As I have indicated, the solution to routine weight loss is simple, uncommonly common, and it works for both individuals and families. It is not hype; it is not “new”; it is not a “secret.” It is the only fat-loss regimen that has been rigorously tested and survives intact today because it is based on valid science, not marketing. So what do you have to do to lose weight? Actually, a better question is, what do you have to do to lose extra body fat? You will see the difference shortly.
The first step to fat control is to honestly examine what you Simple math can tell you the calorie content of any food if you know the amount of protein, fat, and carbohydrate in the food. You simply multiply the number of grams by the number of calories in a gram of that food component. For example, if a serving of fries (about twenty fries—not super-sized!) has 16 grams of fat, 144 calories are from fat. That’s 16 grams × 9 calories per gram. are currently eating, and the second step is to reduce it! If you weren’t eating too much, you wouldn’t be in the fix you are in. Don’t let anyone fool you.
Total calories matter, and they matter a great deal. Some diet plans state that the total calories consumed are not as important as the kind of calories. There is a grain of truth to that, but it mainly pertains to which calories are burned and which are stored. If you eat 800 calories of protein and 800 calories of fat, some of both will be converted to body fat if they are not burned up by activity or metabolism. A calorie by any other name is still a calorie, regardless of the source.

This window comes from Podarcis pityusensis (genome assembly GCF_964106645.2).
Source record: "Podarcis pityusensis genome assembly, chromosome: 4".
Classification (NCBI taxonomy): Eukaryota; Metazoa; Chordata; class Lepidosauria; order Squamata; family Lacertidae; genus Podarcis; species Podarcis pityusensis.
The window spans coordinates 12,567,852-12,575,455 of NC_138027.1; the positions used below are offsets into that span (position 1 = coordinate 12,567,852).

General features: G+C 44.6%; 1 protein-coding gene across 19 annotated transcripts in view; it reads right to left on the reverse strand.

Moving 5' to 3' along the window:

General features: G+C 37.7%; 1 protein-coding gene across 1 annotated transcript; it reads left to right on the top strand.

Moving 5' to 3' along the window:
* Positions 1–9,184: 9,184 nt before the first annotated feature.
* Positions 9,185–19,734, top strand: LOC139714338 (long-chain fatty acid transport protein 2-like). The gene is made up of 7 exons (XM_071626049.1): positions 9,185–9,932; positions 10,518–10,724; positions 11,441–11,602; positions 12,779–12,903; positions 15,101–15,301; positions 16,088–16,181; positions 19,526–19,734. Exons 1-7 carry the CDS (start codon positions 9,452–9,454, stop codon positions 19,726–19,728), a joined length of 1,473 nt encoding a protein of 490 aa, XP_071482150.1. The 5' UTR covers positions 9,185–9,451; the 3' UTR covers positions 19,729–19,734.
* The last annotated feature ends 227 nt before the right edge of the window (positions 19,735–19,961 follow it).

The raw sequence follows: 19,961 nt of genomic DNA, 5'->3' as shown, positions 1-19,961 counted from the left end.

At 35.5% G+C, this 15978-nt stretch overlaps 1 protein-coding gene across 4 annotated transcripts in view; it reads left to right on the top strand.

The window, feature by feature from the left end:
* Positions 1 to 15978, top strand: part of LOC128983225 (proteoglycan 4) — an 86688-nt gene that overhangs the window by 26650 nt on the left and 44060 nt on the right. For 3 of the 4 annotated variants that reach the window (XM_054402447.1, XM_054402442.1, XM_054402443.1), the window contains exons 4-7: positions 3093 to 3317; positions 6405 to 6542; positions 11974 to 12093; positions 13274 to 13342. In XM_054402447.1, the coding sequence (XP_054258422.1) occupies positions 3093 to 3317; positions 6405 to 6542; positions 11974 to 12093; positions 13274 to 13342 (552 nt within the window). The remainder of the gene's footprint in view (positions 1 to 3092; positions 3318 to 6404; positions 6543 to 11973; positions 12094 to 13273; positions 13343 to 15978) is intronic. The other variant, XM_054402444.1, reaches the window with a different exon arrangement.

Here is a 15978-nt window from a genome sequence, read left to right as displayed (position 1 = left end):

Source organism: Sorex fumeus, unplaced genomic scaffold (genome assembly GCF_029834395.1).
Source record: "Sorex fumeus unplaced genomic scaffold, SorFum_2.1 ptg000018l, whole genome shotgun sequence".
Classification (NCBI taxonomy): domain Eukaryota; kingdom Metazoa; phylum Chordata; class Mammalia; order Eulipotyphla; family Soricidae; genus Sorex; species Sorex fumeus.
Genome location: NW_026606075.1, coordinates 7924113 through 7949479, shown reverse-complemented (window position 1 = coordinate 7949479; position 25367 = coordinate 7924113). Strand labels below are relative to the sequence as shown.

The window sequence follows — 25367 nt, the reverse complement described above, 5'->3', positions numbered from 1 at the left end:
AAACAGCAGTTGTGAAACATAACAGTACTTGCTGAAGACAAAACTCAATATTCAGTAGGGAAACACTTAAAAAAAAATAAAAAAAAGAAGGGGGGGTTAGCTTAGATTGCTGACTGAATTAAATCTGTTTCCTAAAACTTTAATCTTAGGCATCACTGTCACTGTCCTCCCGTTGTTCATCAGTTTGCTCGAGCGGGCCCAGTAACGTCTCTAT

A calorie is simply a measure of energy generated when a substance is metabolized. (Here calorie actually represents 1 kilocalorie, but to avoid confusion, I will continue to use the term calorie.) A gram of protein yields 4 calories when it is burned. A gram of carbohydrate yields 4 calories when it is metabolized, and a gram of fat yields 9 calories when it is consumed. (By the way, a gram of alcohol yields 7 calories when consumed.)
To summarize: Source of Calories per Energy Gram Fat 9 Carbohydrate 4 Protein 4
It is easy to see that, gram for gram, fat is a great concentrated source of energy; energy that you have to expend or it will stay with you in the form of love handles and jelly bellies. The source of the calories does not change the energy content. A gram of protein from Bessie the cow will yield the same energy as a gram of protein from Sally soybean, assuming it is completely metabolized. There is no question that the source and kind of nutrient will have different effects on things like cholesterol synthesis, but the calories remain the same. Therefore, a recommendation to decrease your calorie intake means decrease the total intake of calories, regardless of the source. This doesn’t mean that you should live on only one source of calories (i.e., eating protein bars morning, noon, and night), because there is more to nutrition than just calories.